Pet insurance is a very interesting subject with questions and myths. Lets work to dymystify few of them…
Is it worth it? Answer is yes and no. If you happen to be a very diligent and financially planful person who can save for your pet emergencies, may be the answer is no. Some families choose to create a pet savings account for emergencies or to designate a credit card for pet emergency care only. The most important thing is to prepare for pet emergencies and unexpected medical needs before they arise.
If above isn’t an option for you, then you should consider buying insurance. Emergencies will happen, illnesses will show up, your pet would age and will need care. It can be emotionally draining or difficult to make best decisions about your pet’s care if you have to be concerned about finances instead of their health. Plan ahead! When you insure your pet(s), you open them up to treatment you couldn’t otherwise afford.
A pet insurance from a reliable and reputable company can help save pets’ lives. Reason is really simple. In an event of emergency or critical medical condition, pets with insurance are much more likely to receive the care they need because their owners are aren’t concerned about the financial issues. In absence of pet insurance, many such cases lead to a euthanasia
due to lack of funds to help the pet.
At what age should a dog be covered? Many pet parents think that right time to apply for pet insurance would be when your dog grows older, or becomes sick or injured. However, this approach costs them more money in the long run. Many pet insurance need a clean bill od health from a vet. Many have a waiting period to avoid a situation when the pet parents buy insurance only to cover what would be considered a pre-existing condition in human insurance plans. If you have recently brought a puppy into your home, or you are planning to do so soon, the best time to find insurance coverage is now when the puppy is healthy.
Do cats also need insurance? Most pet owners think especially if their cat is indoor that insurance mayn’t be needed. However, cats do need care just like dogs. Infact they are much beter at hiding symptoms. This means you may not know there is a problem until it has become a far larger and more complicated and dangerous condition. And for most part the cost of vet visit to various diagnostics may be very comparable or similar to dogs. In summary treating a cat can be equally costly as other pets.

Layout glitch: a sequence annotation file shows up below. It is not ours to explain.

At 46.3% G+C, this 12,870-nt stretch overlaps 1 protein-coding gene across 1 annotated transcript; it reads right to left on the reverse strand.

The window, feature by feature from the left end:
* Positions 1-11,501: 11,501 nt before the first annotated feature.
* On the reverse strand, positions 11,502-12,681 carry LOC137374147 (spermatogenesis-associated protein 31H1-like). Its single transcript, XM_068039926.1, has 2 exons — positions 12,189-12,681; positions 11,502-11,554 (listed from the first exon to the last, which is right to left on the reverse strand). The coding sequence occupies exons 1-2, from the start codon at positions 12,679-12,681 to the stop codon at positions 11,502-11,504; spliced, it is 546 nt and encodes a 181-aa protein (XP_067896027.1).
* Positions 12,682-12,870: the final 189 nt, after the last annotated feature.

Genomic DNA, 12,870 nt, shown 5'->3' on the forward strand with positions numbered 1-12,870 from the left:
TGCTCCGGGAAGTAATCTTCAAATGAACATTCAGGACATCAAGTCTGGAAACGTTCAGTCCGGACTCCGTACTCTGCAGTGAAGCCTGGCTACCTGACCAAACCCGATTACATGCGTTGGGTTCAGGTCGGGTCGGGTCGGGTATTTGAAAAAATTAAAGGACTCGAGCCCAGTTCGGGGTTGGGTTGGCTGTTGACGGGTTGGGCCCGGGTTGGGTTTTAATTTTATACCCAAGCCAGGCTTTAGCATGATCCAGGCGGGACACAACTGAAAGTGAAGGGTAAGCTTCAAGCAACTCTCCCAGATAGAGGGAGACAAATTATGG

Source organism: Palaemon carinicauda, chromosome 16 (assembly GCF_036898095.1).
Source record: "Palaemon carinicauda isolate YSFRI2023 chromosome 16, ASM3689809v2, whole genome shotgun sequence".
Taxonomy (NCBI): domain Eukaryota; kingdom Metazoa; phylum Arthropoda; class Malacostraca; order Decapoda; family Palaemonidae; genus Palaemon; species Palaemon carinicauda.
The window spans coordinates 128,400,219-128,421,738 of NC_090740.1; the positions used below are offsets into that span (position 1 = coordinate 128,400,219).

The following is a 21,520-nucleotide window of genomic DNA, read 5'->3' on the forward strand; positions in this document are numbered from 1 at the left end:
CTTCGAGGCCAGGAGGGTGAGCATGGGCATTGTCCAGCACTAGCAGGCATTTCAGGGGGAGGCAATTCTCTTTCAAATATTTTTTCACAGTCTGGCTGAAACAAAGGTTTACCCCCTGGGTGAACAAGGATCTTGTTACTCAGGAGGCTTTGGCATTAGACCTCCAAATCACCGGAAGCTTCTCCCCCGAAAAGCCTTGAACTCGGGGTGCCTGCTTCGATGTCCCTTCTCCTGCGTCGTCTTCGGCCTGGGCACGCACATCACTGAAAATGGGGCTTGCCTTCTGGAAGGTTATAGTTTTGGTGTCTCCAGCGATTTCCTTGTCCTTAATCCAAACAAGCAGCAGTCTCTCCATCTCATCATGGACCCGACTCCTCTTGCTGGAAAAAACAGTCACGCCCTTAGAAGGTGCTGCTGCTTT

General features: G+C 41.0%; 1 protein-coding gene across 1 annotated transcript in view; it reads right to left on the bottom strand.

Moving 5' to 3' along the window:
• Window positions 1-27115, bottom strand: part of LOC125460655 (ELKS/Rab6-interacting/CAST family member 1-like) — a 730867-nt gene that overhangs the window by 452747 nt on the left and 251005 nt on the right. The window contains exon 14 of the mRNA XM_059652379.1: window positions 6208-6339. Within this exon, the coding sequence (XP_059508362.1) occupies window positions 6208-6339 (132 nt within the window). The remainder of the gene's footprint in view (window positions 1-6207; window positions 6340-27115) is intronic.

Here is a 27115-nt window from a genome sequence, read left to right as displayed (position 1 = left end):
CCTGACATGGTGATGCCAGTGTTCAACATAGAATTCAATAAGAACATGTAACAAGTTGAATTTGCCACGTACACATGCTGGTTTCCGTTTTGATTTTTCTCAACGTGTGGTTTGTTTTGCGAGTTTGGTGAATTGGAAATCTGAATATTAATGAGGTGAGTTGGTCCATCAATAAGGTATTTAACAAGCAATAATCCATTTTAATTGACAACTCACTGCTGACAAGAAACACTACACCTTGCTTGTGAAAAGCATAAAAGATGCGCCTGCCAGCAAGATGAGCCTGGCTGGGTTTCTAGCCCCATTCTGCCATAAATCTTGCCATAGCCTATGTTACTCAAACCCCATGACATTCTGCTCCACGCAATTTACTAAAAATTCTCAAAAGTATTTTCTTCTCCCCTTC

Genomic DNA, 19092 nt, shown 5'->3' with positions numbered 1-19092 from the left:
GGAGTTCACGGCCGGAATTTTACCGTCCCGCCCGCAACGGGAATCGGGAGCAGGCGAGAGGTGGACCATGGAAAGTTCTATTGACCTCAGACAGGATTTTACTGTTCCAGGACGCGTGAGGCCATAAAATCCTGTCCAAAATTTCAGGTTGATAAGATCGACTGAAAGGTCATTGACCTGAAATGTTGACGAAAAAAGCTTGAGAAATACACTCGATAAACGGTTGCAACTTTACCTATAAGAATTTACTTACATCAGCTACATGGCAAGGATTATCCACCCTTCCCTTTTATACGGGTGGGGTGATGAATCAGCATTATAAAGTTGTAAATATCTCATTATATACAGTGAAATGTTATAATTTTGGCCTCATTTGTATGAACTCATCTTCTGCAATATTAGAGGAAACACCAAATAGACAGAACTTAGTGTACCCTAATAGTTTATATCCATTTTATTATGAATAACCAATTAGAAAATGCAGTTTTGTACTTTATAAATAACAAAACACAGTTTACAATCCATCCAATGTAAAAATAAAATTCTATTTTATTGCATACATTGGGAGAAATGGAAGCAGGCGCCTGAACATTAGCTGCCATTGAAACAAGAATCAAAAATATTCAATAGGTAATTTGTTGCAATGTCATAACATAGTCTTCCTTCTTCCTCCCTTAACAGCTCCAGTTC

Most common myth is my vet has an insurance and my puppy/kitten is covered? A lot of hospitals (including us) offer ‘puppy/kitten package’. This is GREAT for new puppies/kittens! These generally include initial doctor exam, initial vaccines and boosters, fecal(s), deworming, and often spay/neuter at a discounted price. The important thing to remember here is that a puppy or kitten package IS NOT INSURANCE! We cannot tell you how many clients call and say ‘they have our insurance’ and then are upset that ‘they were never told this’. Also, these do NOT give a pet owner free range to all services in the hospital. For instance, a these packages will not cover an ear infection, a broken toe nail, diarrhea, vomiting, etc. This is where insurance comes in to play! Insurance is for the Unexpected costs- cancer, hit by car, diarrhea, pancreatitis, TPLO, etc.
Do we accept pet insurance like human insurance is being accepted and claims are handled by the clinics? Most pet insurances are reimbursement based for now. The pet parents pay the veterinary hospital providing the care and then submit the claim to the pet insurance company. Veterinary hospital can then provide the required paperwork showing the care and services to the insurance company directly or to the pet parent as permissible by the insurance policy.
Do pet insurance companies influence veterinary care like human insurance? For now, pet insurance companies are not stipulating how veterinarians treat their patients, and the time required to complete the paperwork to assist a pet owner submitting a claim has been streamlined. The reimbursement based model as suggested above ensures relationship remains between the pet owner and the insurance company. Veterinarians receive no financial incentives from pet insurance companies whatsoever, but we do get the satisfaction of sending home a patient with great care and a relieved pet owner with no financial burden.
What things should I consider while choosing pet insurance? There are a number of pet insurance companies to choose from. Please review waiting period, deductibles, exclusions, annual exam requirements, coverage type, and prescription medicine coverage as a starting point. Just like any insurance please take the time to read the fine print very carefully.